What China's Talking About Today: Questioning a Maoist Icon

Mixed views on a famous revolutionary figure


Revolutionary icon Lei Feng is memorialized in a popular Cultural Revolution-era propaganda film / YouTube

This year marks the 50th anniversary of Chinese revolutionary icon Lei Feng's death.

Beijing seems to be re-conjuring Lei's image, sparking several trends on Sina Weibo with hash-tags  #Do You Remember Lei Feng?# and #Lei Feng is in our hearts#.

Everything Beijing has wanted Chinese people to be, since the founding of the People's Republic, Lei exemplified in his diary.

Lei Feng was an orphan who became a member of the Communist youth and was virtually raised by the Party. At the age of 21, while serving in the People's Liberation Army, Lei died in an automobile accident. What is believed to have been his journal was first presented to the Chinese public by Lin Biao -- Chairman Mao Zedong's erstwhile right-hand man.

In the diary, Lei wrote of selfless deeds for his country and compatriots as well as an undying devotion to the tenets of Mao Zedong thought.

It seems Beijing is digging up the deceased patriot once again. In a spread entitled "Lei Feng Continues to Lead By Example," national newspaper China Daily writes that this year Beijing hopes the 50th anniversary of his death will "encourage altruism" in a country where "many people are still reeling from several shocking events in 2011, including the death of a 2- year-old girl who was ignored by passers-by after being run over [by a car]."

Living in China, one often hears calls from the government, often in public service announcements, to live by example and improve the suzhi or the quality of the nation's collective character. China scholars have long discussed the Lei Feng phenomenon, but his likeness has been largely relegated to knick-knacks and t-shirts at China's tourist traps.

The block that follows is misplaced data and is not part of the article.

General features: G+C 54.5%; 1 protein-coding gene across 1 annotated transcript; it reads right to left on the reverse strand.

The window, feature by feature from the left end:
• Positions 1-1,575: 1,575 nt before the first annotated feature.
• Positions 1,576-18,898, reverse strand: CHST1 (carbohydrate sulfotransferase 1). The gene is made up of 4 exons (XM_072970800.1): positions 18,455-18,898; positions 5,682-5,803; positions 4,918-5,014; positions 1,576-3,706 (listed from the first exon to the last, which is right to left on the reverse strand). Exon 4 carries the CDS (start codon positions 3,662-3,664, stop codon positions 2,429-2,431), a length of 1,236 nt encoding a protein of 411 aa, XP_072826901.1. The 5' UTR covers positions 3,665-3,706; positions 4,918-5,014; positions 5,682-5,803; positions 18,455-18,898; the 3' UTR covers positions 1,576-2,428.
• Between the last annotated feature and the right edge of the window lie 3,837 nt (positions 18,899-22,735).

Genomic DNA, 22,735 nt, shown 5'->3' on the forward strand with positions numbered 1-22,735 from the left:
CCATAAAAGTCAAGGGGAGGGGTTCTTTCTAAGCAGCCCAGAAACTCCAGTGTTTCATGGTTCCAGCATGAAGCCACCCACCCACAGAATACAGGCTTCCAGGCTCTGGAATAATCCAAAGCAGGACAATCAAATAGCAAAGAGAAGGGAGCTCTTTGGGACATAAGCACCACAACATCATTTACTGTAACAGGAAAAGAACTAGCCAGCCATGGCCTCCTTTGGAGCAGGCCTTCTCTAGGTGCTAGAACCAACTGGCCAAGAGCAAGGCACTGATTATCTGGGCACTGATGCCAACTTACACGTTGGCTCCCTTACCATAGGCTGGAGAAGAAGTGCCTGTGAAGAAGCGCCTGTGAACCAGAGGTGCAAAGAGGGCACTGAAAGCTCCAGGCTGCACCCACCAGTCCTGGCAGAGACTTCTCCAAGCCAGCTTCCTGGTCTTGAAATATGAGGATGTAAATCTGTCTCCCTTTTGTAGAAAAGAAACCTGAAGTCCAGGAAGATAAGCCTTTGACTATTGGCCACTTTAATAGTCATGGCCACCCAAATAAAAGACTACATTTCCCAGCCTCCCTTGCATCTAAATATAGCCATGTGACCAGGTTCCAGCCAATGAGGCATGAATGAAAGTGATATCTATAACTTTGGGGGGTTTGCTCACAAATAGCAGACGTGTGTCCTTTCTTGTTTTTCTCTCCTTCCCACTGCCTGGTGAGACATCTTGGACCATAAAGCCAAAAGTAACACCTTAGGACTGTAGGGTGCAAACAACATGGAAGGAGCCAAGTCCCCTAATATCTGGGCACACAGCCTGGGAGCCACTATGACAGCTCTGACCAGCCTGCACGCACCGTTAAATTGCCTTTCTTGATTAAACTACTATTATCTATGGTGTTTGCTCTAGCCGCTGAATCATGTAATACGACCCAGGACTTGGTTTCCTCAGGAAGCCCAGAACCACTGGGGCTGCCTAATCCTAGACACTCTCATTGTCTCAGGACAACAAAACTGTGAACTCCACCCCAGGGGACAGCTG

But Lei Feng is, once more, a part of the popular conversation.

Monday was Lei Feng Day in China. By 8am on Tuesday, China time, "Lei Feng" showed up in well over 5 million Weibo micro-blogs -- some reverential, many snarky.

User 小样J_小模wrote: "Lei Feng represents a way of living and treating others. He is a good example. #Lei Feng is in our hearts.#"

User 彼岸莲心 seemed to disagree: "My child's school suddenly bombarded them with Lei Feng propaganda. I just tell my kid, you don't need to study any specific person on any specific day. I say it's just like any other day, and encourage them to be a kind, genuine person - that's enough..."

Other users ignored Lei Feng's potential lessons for Chinese society altogether and went after the icon himself.

User 西安欧文 wrote: "Yesterday was Lei Feng Day! Have you learned [alluding to the "Learn from Lei Feng" propaganda campaign]? What money do you have to learn from Lei Feng? In 1958, Lei Feng's monthly salary was 38RMB. 50 years ago, Lei feng wore 44-yuan leather jacket and 18-yuan pants... The older generation knows that in 1958, a salary of 38RMB was a lot - He was among the moneyed, privileged people of the day. My fellows, do you have the fees to go learn?"

Judging by the discussion on Weibo, it seems Lei Feng represents a bygone era -- a kind of intentional naiveté that many in the Cultural Revolution would brandish as a kind of social capital. It's almost surreal to see some Chinese media trying to breathe life back into him, and its even more interesting to see some Chinese Netizens so boldly reject one of the icons that are at the base of the People's Republic today.

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Massoud Hayoun is a digital-news producer for Al Jazeera America.

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